When the St. George’s Distillery was created, the Nelstrop family of Roudham, Norfolk, set out to document the story of their development and the first English whisky made in ca. 100 years by releasing their spirit in “Chapters”. Chapter 1 took the form of the colourless, unpeated new-make spirit, bottled after just 1 month or so. Chapter 2 followed a similar pattern, but was a colourless bottling of their peated, new-make spirit. Chapter 3 was an 18-month old bottling of the unpeated spirit. Chapter 4 was an 18-month old bottling of the peated spirit – starting to take on the colour of the barrels. Chapter 5 was the first proper “whisky” and was a limited release of a 3 year old – limited to those cash-ready types to grab a piece of history. Here we find ourselves then reviewing Chapter 6, which is the first generally available single malt genuine whisky from the distillery: a 3 year old bottling of their unpeated spirit, having been matured for those 3 and a bit years in “ASB” or American Standard Barrels and bottled a strength of 46% ABV.
The first sensation is an instant, punchy blast of alcoholic vapours. Getting past that, this whisky is light, fresh and very, very malty. Those malty smells combine with a little sweetness to give a kind of sweet digestive biscuit flavour. The sweetness reminds me of that creamy syrupy smell as you add vanilla extract to a cake mix. Except for the cake mix here is a very potent alcohol.
Not surprisingly, it is an instant blast of alcohol that hits you first here, but the whisky actually has a fairly soft body and the initial punch smooths out to creamy taste and texture. That vanilla sweetness rounds the flavours out, with not much else talk about as the thin body escorts the flavours away.
A firey youth and warmth heats up your throat and chest but it all quickly dissipates with a trace of oaky spice. The predominant flavour again though is vanilla, and the young whisky’s texture leaves a slightly oily coating – almost like a yoghurt. That warms, rather than sooths. It is almost like a 0% fat version of a whisky cream liqueur!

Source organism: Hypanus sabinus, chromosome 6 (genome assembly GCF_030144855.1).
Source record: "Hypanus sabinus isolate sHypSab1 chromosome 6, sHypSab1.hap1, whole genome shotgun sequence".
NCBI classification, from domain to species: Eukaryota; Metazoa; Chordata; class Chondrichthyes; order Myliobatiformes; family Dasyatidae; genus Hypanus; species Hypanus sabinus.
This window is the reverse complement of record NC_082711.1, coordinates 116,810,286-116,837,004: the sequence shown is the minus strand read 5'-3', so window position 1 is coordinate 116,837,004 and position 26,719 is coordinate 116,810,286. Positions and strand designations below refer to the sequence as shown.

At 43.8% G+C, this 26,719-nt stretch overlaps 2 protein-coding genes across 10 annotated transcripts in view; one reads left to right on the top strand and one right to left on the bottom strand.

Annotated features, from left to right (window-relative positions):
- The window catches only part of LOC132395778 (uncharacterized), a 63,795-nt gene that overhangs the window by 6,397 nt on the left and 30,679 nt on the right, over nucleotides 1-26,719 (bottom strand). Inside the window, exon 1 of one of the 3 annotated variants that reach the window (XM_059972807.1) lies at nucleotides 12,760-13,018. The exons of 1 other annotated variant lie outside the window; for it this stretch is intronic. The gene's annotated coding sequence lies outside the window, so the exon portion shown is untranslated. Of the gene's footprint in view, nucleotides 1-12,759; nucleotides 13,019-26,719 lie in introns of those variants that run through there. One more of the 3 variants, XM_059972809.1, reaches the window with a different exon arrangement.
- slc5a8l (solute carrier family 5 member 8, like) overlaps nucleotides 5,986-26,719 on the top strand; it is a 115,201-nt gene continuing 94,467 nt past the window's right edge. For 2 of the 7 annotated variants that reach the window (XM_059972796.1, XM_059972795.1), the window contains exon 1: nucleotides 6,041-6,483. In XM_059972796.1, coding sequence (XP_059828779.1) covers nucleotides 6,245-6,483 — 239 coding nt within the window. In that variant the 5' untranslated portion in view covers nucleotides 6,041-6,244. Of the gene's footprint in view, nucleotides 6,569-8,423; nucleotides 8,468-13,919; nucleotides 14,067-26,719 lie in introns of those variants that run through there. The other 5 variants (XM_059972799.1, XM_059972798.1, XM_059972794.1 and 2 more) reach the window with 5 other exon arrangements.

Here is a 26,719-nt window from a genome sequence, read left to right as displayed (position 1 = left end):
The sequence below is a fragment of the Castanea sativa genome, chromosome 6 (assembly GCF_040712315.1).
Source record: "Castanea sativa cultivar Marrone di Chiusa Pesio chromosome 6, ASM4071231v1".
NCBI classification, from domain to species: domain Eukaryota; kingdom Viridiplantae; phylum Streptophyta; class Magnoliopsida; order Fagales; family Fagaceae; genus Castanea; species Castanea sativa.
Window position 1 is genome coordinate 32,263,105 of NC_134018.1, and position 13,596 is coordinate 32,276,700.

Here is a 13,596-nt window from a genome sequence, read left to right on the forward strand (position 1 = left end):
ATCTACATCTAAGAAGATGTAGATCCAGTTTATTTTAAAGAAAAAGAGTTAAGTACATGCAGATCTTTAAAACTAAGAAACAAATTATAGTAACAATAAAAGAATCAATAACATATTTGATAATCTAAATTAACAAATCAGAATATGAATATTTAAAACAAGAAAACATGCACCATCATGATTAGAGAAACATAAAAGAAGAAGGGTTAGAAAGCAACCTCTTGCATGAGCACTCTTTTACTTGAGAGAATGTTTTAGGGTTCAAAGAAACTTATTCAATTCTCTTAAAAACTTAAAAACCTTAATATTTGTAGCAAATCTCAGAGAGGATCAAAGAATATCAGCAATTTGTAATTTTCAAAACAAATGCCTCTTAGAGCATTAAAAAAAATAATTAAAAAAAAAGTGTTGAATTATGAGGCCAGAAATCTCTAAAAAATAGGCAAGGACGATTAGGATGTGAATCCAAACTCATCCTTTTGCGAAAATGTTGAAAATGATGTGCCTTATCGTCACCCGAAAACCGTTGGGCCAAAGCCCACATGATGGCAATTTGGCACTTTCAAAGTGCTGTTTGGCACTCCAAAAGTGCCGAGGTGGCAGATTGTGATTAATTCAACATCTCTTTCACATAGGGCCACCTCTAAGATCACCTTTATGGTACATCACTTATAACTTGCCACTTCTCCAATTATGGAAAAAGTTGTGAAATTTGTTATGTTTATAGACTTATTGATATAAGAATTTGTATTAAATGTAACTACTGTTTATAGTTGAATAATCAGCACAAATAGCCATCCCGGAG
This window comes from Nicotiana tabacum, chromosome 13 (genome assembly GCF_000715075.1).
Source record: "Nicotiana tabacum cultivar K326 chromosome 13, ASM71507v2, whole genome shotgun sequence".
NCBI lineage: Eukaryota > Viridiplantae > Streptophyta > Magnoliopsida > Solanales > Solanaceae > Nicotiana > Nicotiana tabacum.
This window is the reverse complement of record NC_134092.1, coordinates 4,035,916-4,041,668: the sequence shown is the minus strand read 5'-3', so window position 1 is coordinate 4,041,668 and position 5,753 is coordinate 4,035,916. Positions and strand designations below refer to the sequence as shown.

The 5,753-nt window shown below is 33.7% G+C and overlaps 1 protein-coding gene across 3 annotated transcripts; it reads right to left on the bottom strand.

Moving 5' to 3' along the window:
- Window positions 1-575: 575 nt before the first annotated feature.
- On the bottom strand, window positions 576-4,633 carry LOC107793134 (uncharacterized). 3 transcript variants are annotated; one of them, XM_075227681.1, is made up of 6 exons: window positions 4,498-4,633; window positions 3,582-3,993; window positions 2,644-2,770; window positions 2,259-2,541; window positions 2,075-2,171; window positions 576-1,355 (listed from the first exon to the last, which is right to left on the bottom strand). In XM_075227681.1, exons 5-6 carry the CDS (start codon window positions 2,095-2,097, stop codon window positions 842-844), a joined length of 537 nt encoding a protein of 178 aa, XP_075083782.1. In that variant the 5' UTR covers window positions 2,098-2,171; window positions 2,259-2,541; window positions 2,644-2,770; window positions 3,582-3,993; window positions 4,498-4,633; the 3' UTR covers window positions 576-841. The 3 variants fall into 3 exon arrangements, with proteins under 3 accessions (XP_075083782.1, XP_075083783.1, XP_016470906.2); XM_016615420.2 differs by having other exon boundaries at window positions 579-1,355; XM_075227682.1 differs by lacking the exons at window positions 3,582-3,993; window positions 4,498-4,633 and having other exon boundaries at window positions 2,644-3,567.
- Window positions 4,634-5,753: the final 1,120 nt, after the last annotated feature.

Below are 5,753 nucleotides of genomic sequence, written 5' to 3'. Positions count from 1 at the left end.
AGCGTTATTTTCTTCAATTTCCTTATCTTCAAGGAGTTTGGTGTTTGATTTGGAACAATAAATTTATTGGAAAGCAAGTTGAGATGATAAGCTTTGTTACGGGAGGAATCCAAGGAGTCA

The American Standard Barrels (is that code for ex-bourbon oak barrels) have been doing their job here. The overall experience is an exercise in bourbon-influence with that characteristic vanilla flavour complementing a strong malty backbone. The vanilla is so strong in fact, that it almost tastes like they have added vanilla extract to the whisky! There’s not much complexity to this at all, but at 3 years old, there never really was going to be, was there? Particularly, with a solely ASB maturation. Certainly when compared to a sherry maturation, which does tend to add numerous layers and influences to flavour profiling. But that’s not what this is about. Personally, I’m not going to be rushing to buy a full bottle of the Chapter 6 as something to have to hand, nor would I recommend it to people to buy as something to keep for a special occasion, BUT it is an interesting stepping stone and I would recommend people to try a sample as something that’s an indicator and a work in progress. This whisky is all about being a landmark and signposting what has been and what is yet to come, and in that respect, the future looks bright. This ‘Chapter’ release has certainly garnered much praise for what the distillery is set to be producing, with scores of 95 and 96 out of 100 from Jim Murray’s Whisky Bible on the initial bottlings, and inclusion as one of the 101 Whiskies To Try Before You Die (another one ticked off!). It is also worth mentioning that the distillery looks to keep the recipes and age profiles of their ‘Chapters’ so that they can reproduce them moving forward. In that respect, the whole ‘chapter’ naming element is very clever, provided that no-one gets fooled into thinking that the number is in fact the age of the whisky!
Sample disclosure: these notes were made from drinking a miniature bought from the distillery’s new visitor centre – see notes on the visit here. You’ll also see that this is now branded The English Whisky Co, rather than St George’s Distillery, which is also explained in the linked article above.